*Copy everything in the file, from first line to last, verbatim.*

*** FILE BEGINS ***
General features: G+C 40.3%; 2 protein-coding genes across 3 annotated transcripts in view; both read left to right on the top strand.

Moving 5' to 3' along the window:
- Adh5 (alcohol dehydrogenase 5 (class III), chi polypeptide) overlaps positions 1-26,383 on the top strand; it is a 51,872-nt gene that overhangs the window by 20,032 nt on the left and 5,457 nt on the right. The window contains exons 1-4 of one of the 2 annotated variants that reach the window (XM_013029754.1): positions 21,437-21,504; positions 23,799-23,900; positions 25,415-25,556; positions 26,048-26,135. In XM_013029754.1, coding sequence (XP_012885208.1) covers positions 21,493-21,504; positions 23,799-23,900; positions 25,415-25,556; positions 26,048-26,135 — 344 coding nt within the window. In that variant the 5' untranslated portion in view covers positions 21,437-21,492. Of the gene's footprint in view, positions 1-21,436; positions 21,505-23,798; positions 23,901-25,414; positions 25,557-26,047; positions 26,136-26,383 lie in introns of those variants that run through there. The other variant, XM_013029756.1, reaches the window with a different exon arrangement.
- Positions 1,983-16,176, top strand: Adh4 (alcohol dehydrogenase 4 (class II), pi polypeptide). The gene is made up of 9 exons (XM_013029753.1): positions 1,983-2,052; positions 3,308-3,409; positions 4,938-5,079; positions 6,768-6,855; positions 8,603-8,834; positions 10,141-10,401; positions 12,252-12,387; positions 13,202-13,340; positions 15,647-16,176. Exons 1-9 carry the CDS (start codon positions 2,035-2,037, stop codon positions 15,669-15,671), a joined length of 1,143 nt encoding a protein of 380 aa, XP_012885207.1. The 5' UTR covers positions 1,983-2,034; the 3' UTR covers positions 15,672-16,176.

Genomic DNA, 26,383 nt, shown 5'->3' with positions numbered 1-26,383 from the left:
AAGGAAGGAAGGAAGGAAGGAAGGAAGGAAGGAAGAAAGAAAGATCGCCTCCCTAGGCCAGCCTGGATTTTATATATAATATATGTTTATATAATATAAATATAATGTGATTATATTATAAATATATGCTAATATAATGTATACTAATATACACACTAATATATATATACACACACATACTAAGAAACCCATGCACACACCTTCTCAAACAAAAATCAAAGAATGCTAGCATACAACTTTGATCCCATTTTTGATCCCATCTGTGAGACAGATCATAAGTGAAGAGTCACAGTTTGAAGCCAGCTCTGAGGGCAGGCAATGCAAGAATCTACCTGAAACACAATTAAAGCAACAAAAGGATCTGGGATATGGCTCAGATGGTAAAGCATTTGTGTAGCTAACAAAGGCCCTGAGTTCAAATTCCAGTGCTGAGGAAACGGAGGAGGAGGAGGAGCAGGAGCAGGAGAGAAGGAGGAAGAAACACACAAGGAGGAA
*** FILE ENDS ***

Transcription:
General features: G+C 40.3%; 2 protein-coding genes across 3 annotated transcripts in view; both read left to right on the top strand.

Moving 5' to 3' along the window:
- Adh5 (alcohol dehydrogenase 5 (class III), chi polypeptide) overlaps positions 1-26,383 on the top strand; it is a 51,872-nt gene that overhangs the window by 20,032 nt on the left and 5,457 nt on the right. The window contains exons 1-4 of one of the 2 annotated variants that reach the window (XM_013029754.1): positions 21,437-21,504; positions 23,799-23,900; positions 25,415-25,556; positions 26,048-26,135. In XM_013029754.1, coding sequence (XP_012885208.1) covers positions 21,493-21,504; positions 23,799-23,900; positions 25,415-25,556; positions 26,048-26,135 — 344 coding nt within the window. In that variant the 5' untranslated portion in view covers positions 21,437-21,492. Of the gene's footprint in view, positions 1-21,436; positions 21,505-23,798; positions 23,901-25,414; positions 25,557-26,047; positions 26,136-26,383 lie in introns of those variants that run through there. The other variant, XM_013029756.1, reaches the window with a different exon arrangement.
- Positions 1,983-16,176, top strand: Adh4 (alcohol dehydrogenase 4 (class II), pi polypeptide). The gene is made up of 9 exons (XM_013029753.1): positions 1,983-2,052; positions 3,308-3,409; positions 4,938-5,079; positions 6,768-6,855; positions 8,603-8,834; positions 10,141-10,401; positions 12,252-12,387; positions 13,202-13,340; positions 15,647-16,176. Exons 1-9 carry the CDS (start codon positions 2,035-2,037, stop codon positions 15,669-15,671), a joined length of 1,143 nt encoding a protein of 380 aa, XP_012885207.1. The 5' UTR covers positions 1,983-2,034; the 3' UTR covers positions 15,672-16,176.

Genomic DNA, 26,383 nt, shown 5'->3' with positions numbered 1-26,383 from the left:
AAGGAAGGAAGGAAGGAAGGAAGGAAGGAAGGAAGAAAGAAAGATCGCCTCCCTAGGCCAGCCTGGATTTTATATATAATATATGTTTATATAATATAAATATAATGTGATTATATTATAAATATATGCTAATATAATGTATACTAATATACACACTAATATATATATACACACACATACTAAGAAACCCATGCACACACCTTCTCAAACAAAAATCAAAGAATGCTAGCATACAACTTTGATCCCATTTTTGATCCCATCTGTGAGACAGATCATAAGTGAAGAGTCACAGTTTGAAGCCAGCTCTGAGGGCAGGCAATGCAAGAATCTACCTGAAACACAATTAAAGCAACAAAAGGATCTGGGATATGGCTCAGATGGTAAAGCATTTGTGTAGCTAACAAAGGCCCTGAGTTCAAATTCCAGTGCTGAGGAAACGGAGGAGGAGGAGGAGCAGGAGCAGGAGAGAAGGAGGAAGAAACACACAAGGAGGAA